The electoral process can be considered as one basic component of a democracy and for this reason one way to evaluate the progress of a democratisation project is by looking at the development of this civic practice in terms of both quantity (voter turnout) and quality (voters’ preferences). Focusing on the former, specifically the impact of political alienation on electoral participation as voter turnout this article will look at the challenges to democratisation posed by electoral politics. From the case of electoral participation in the Philippines, I ask the question: What is the relationship between political alienation and voter turnout in the context of the latter enjoying relatively high and sustained rates? Through a synthesis between the notions of political spectatorship, habitual voting and the learning approach towards analysing voter behaviour, I argue that electoral participation is a disempowered mode of participation resulting from the interdependence of sustained spectatorship and habitual voting.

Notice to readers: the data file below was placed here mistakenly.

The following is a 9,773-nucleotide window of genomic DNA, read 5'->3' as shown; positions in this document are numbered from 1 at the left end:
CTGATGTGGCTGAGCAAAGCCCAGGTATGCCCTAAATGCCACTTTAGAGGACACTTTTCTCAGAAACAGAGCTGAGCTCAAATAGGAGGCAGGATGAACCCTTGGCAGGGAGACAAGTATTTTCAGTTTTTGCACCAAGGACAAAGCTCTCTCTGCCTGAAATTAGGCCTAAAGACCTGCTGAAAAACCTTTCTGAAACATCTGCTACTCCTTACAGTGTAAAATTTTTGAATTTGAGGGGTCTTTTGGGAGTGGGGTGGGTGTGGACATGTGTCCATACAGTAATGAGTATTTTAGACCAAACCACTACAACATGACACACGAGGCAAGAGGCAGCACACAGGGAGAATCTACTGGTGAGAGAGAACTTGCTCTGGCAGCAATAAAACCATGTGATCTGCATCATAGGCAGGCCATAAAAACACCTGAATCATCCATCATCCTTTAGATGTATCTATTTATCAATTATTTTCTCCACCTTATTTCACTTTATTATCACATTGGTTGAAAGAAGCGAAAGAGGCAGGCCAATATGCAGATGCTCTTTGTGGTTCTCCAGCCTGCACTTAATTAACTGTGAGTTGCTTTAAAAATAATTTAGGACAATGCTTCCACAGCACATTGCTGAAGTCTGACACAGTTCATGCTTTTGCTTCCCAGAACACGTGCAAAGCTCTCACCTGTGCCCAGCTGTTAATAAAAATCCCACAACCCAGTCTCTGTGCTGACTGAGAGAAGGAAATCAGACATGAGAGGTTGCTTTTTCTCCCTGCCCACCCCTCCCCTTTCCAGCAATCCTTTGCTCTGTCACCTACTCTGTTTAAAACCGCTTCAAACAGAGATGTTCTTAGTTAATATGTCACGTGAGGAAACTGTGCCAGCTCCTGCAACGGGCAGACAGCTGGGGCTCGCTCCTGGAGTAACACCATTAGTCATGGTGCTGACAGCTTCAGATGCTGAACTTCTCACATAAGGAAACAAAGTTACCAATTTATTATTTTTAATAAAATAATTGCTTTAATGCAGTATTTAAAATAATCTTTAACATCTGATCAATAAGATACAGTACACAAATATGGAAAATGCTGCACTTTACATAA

Anthony Lawrence A. Borja obtained his BA and MA from De La Salle University, where he also served as a lecturer in the Political Science Department from 2010–2016. He is currently taking his doctoral studies in the School of International and Public Affairs in Shanghai Jiao Tong University. His research interests and fields of publication are in comparative politics and Marxian political philosophy.